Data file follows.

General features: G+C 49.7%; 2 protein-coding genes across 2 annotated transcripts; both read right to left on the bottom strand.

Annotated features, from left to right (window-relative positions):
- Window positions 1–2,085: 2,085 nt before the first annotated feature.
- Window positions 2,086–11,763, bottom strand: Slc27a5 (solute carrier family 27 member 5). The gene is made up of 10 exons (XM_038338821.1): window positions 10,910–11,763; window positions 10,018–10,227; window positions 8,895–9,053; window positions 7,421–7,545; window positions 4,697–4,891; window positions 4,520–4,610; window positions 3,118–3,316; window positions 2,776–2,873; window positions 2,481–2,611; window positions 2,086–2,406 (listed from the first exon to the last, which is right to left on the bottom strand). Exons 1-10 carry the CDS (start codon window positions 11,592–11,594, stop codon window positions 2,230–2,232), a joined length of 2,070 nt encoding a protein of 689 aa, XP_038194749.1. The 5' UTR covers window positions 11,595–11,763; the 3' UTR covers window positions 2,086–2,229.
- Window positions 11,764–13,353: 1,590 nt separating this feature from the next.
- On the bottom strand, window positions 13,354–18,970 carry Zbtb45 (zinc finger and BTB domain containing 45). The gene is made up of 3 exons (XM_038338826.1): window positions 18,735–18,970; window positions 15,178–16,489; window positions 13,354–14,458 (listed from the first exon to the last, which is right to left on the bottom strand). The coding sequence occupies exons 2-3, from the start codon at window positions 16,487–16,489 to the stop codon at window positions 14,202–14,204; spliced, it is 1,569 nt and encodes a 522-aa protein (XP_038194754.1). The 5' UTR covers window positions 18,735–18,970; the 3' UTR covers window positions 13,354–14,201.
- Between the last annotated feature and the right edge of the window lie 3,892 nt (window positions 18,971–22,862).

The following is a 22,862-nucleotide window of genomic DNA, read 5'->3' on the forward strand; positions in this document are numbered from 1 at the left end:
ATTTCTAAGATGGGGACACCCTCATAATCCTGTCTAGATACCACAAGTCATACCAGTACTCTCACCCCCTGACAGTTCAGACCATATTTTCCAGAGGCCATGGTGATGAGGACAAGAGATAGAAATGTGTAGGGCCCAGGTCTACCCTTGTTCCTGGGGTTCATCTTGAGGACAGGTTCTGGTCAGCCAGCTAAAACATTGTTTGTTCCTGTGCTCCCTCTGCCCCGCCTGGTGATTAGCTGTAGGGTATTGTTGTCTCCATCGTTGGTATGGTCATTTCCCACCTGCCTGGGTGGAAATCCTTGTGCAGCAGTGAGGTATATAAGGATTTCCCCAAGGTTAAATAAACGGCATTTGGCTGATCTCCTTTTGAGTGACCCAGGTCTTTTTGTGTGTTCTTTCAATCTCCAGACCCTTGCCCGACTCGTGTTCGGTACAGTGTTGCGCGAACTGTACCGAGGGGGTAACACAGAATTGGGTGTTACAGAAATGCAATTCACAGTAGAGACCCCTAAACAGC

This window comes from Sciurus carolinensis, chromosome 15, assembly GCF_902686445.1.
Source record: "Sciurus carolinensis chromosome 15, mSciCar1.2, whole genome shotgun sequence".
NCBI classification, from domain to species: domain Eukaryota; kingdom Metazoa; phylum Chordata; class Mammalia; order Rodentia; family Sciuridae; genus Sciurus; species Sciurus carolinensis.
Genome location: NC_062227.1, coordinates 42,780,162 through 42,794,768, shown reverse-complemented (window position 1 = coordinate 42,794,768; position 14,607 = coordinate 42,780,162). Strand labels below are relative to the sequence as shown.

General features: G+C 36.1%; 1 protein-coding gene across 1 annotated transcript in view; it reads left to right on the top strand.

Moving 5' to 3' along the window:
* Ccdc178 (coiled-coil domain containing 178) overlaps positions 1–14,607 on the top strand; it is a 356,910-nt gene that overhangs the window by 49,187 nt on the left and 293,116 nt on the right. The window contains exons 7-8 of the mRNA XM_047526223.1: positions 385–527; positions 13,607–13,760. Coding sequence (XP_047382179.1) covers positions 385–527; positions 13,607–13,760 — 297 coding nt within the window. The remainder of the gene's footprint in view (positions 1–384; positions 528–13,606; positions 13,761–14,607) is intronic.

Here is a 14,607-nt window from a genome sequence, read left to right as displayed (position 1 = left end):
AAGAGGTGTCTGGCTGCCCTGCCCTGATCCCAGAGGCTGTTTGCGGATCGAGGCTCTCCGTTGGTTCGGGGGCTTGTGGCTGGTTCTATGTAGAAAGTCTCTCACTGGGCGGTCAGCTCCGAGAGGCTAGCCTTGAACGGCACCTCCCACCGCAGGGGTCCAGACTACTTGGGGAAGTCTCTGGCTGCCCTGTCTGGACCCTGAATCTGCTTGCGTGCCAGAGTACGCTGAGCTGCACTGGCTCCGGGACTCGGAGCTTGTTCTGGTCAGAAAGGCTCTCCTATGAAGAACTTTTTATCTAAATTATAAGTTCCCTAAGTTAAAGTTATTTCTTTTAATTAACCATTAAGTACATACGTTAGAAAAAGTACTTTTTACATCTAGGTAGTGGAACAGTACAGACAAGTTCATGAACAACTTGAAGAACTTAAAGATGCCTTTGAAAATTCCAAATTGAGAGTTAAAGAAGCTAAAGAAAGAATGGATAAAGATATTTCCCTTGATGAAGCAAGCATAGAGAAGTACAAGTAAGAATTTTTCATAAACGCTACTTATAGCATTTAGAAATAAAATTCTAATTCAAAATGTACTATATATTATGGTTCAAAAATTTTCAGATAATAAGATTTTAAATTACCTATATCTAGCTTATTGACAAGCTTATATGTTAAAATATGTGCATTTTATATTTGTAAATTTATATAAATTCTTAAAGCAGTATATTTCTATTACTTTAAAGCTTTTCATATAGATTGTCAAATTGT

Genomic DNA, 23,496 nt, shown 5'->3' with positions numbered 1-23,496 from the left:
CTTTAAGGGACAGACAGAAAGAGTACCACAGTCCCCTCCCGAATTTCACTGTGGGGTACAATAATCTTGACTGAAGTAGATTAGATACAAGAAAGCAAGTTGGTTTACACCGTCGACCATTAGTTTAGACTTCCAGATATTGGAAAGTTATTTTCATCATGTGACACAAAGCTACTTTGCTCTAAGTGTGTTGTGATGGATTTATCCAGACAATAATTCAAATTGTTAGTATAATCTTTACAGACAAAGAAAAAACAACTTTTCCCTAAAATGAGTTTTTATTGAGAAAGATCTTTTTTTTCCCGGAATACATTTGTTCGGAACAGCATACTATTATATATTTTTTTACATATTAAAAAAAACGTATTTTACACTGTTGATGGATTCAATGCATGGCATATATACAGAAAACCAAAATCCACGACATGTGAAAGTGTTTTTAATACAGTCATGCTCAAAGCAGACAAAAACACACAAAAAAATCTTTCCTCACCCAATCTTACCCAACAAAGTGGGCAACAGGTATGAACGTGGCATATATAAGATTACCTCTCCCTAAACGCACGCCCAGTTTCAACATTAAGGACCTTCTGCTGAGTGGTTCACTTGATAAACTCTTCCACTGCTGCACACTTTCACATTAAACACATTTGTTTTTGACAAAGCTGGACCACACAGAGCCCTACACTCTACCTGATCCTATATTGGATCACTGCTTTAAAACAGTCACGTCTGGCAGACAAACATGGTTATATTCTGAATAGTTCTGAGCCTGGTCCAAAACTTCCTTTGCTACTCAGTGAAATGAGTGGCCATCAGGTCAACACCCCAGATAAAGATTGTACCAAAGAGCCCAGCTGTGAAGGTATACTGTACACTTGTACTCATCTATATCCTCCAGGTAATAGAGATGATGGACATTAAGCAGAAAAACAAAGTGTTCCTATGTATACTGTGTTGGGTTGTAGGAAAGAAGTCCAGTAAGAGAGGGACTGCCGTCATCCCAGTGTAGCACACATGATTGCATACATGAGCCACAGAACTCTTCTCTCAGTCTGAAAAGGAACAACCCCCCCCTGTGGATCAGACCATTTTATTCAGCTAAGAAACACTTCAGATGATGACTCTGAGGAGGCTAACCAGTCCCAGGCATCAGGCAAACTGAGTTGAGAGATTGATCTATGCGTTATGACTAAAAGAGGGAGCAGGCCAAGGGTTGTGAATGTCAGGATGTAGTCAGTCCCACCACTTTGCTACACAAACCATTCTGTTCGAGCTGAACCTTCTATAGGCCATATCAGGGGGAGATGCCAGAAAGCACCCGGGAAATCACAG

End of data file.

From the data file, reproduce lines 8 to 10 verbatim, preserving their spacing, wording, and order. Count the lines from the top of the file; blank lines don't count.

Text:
The following is a 22,862-nucleotide window of genomic DNA, read 5'->3' on the forward strand; positions in this document are numbered from 1 at the left end:
ATTTCTAAGATGGGGACACCCTCATAATCCTGTCTAGATACCACAAGTCATACCAGTACTCTCACCCCCTGACAGTTCAGACCATATTTTCCAGAGGCCATGGTGATGAGGACAAGAGATAGAAATGTGTAGGGCCCAGGTCTACCCTTGTTCCTGGGGTTCATCTTGAGGACAGGTTCTGGTCAGCCAGCTAAAACATTGTTTGTTCCTGTGCTCCCTCTGCCCCGCCTGGTGATTAGCTGTAGGGTATTGTTGTCTCCATCGTTGGTATGGTCATTTCCCACCTGCCTGGGTGGAAATCCTTGTGCAGCAGTGAGGTATATAAGGATTTCCCCAAGGTTAAATAAACGGCATTTGGCTGATCTCCTTTTGAGTGACCCAGGTCTTTTTGTGTGTTCTTTCAATCTCCAGACCCTTGCCCGACTCGTGTTCGGTACAGTGTTGCGCGAACTGTACCGAGGGGGTAACACAGAATTGGGTGTTACAGAAATGCAATTCACAGTAGAGACCCCTAAACAGC

This window comes from Sciurus carolinensis, chromosome 15, assembly GCF_902686445.1.